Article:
This transformed the magistrates from representatives of the people to representatives of the dictator. Caesar was now the primary figure of the Roman state, enforcing and entrenching his powers. His enemies feared that he had ambitions to become an autocratic ruler. Arguing that the Roman Republic was in danger, a group of senators hatched a conspiracy and assassinated Caesar at a meeting of the Senate in March Caesar was assassinated on 15 March The assassination was led by Gaius Cassius and Marcus Brutus.

Most of the conspirators were senators, who had a variety of economic, political, or personal motivations for carrying out the assassination. Many were afraid that Caesar would soon resurrect the monarchy and declare himself king. Others feared loss of property or prestige as Caesar carried out his land reforms in favor of the landless classes.

Virtually all the conspirators fled the city after Caesar's death in fear of retaliation. The civil war that followed destroyed what was left of the Republic. Mark Antony , Caesar's lieutenant, condemned Caesar's assassination, and war broke out between the two factions. Antony was denounced as a public enemy, and Caesar's adopted son and chosen heir, Gaius Octavianus , was entrusted with the command of the war against him.

Although Brutus defeated Octavian, Antony defeated Cassius, who committed suicide. Brutus did likewise soon afterwards. Known as the Second Triumvirate , they held powers that were nearly identical to the powers that Caesar had held under his constitution. As such, the Senate and assemblies remained powerless, even after Caesar had been assassinated. The conspirators were then defeated at the Battle of Philippi in However, civil war flared again when the alliance failed.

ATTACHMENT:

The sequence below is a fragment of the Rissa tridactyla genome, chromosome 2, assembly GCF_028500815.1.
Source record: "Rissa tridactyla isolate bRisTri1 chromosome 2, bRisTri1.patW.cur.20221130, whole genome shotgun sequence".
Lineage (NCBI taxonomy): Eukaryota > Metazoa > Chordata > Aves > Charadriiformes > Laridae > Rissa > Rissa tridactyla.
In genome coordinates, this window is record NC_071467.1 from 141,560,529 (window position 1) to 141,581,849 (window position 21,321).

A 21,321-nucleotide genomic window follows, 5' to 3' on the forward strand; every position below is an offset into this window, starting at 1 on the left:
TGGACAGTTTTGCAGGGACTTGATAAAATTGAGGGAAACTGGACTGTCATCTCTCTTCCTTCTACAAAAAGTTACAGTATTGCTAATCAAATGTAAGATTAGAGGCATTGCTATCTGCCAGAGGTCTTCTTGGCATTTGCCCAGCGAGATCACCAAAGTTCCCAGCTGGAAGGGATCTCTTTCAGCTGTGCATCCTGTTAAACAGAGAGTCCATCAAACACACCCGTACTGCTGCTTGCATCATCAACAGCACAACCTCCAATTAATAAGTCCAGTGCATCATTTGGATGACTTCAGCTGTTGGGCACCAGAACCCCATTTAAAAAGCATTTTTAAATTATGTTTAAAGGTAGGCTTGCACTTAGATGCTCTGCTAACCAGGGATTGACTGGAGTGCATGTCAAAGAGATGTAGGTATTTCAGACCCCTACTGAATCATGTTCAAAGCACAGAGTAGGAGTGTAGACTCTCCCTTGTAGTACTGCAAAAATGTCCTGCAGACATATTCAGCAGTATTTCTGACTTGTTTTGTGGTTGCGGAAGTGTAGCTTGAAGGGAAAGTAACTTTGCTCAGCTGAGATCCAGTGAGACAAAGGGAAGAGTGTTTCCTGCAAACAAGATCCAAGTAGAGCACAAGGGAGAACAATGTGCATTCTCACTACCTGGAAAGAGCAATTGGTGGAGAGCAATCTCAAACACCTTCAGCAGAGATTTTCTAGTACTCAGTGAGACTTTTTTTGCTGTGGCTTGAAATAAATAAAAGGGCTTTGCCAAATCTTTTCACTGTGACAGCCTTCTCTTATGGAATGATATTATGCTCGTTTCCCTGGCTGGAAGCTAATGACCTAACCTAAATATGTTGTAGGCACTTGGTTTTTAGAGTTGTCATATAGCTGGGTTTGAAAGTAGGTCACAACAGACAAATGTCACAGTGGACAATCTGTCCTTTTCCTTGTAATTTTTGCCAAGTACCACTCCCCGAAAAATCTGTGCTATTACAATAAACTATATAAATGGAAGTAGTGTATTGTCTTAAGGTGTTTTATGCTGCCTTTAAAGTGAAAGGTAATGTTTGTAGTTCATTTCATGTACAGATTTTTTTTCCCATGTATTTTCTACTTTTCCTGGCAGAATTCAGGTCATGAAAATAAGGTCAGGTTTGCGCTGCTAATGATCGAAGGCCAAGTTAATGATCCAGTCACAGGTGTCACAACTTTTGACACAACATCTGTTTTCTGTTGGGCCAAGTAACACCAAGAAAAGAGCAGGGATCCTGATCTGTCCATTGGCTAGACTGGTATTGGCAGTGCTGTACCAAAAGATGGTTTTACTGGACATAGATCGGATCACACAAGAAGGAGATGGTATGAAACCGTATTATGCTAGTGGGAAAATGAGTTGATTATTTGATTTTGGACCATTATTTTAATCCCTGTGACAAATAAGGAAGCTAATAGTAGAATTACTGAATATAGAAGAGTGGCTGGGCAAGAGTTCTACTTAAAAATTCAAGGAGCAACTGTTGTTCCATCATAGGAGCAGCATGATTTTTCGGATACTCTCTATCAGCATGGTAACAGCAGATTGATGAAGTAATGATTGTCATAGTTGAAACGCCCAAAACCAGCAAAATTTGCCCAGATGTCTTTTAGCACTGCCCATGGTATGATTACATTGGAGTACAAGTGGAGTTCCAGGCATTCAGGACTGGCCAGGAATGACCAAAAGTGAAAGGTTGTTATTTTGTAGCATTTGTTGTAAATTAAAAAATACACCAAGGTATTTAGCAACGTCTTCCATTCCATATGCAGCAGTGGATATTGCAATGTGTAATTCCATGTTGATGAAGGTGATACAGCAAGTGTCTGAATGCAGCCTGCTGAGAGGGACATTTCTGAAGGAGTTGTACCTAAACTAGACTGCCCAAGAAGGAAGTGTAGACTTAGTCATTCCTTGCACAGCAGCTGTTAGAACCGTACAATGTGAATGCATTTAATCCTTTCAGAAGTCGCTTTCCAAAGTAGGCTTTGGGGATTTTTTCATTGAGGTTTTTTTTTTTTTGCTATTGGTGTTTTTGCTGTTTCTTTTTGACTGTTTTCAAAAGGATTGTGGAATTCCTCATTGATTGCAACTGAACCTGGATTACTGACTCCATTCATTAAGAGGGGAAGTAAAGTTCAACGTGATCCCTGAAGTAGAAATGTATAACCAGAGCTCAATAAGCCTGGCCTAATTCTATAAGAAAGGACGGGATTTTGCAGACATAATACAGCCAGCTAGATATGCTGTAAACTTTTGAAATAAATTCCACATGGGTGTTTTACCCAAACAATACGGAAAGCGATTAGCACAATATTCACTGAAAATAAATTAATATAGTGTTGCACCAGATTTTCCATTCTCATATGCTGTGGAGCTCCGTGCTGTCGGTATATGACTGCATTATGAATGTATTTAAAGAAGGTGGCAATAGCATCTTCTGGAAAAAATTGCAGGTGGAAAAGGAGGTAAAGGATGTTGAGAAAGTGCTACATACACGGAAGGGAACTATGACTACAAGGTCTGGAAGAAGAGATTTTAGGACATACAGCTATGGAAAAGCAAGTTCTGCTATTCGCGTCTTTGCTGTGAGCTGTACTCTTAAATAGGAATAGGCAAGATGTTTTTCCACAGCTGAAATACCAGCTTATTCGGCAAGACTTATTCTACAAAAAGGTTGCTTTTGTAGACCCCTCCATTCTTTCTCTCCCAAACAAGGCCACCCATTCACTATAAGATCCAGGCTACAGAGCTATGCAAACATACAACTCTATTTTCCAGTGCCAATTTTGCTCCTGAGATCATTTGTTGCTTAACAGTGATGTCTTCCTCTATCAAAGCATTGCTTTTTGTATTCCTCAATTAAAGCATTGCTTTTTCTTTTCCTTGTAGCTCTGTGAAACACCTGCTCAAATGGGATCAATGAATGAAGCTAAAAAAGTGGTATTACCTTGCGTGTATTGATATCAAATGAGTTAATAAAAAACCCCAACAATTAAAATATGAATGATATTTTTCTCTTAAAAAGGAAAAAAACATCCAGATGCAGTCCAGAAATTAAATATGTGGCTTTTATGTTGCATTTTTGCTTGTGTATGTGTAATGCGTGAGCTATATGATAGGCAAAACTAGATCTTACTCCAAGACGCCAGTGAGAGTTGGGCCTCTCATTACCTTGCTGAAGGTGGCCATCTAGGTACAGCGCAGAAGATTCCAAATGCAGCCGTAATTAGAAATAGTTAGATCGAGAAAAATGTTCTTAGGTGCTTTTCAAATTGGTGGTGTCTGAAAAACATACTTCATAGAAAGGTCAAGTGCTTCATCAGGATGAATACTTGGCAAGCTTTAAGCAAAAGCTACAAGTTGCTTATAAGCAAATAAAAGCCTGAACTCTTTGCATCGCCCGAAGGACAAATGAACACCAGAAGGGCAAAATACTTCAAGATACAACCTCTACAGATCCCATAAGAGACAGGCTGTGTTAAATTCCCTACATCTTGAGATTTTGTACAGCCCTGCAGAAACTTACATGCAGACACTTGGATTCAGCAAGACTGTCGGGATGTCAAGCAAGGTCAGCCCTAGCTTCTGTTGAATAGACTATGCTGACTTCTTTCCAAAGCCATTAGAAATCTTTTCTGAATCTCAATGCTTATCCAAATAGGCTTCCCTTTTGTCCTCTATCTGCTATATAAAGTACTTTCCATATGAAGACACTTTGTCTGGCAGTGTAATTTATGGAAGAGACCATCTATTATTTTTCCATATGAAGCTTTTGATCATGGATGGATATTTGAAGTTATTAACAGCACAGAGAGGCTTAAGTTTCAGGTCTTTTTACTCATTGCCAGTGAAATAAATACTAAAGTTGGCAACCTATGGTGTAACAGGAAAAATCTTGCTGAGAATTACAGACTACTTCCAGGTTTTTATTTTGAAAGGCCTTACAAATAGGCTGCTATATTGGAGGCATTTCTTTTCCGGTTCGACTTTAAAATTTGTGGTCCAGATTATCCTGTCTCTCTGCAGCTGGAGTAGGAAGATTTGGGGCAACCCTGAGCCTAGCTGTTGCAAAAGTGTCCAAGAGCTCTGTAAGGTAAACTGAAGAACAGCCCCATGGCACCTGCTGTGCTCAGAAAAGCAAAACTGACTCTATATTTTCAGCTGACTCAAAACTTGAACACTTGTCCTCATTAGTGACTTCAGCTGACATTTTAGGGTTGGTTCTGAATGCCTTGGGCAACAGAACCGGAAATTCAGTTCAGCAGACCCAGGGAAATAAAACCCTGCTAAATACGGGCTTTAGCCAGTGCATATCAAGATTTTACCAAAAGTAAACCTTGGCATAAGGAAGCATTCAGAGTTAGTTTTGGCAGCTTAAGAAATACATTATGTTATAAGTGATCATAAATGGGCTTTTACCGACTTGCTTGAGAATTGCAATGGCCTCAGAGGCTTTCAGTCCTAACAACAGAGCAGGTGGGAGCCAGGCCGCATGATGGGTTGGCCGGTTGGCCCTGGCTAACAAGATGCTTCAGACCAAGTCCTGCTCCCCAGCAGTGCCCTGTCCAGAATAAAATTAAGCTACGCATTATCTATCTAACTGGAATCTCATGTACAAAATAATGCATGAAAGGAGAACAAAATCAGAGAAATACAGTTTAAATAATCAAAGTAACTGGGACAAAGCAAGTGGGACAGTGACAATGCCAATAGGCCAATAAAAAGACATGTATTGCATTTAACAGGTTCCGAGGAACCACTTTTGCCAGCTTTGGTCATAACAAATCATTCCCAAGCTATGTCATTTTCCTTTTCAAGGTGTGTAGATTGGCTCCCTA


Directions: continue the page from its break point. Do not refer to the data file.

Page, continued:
The ambitious Octavian built a power base of patronage and then launched a campaign against Mark Antony. Octavian was granted a series of special powers including sole "imperium" within the city of Rome, permanent consular powers and credit for every Roman military victory, since all future generals were assumed to be acting under his command.

In 27 Octavian was granted the use of the names "Augustus", indicating his primary status above all other Romans, "Princeps", which he used to refer to himself as in public, and he adopted the title "Imperator Caesar" making him the first Roman Emperor.

The constitutional history of the Roman Republic began with the revolution which overthrew the monarchy in , and ended with constitutional reforms that transformed the Republic into what would effectively be the Roman Empire, in The Constitution of the Roman Republic was a constantly-evolving, unwritten set of guidelines and principles passed down mainly through precedent, by which the government and its politics operated.

Throughout the history of the Republic, changes in the constitution were driven by conflicts of interest between the aristocracy and ordinary citizens. The senate's ultimate authority derived from the esteem and prestige of the senators. This esteem and prestige was based on both precedent and custom, as well as the caliber and reputation of the senators. The senate passed decrees, which were called senatus consulta. These were officially "advice" from the senate to a magistrate.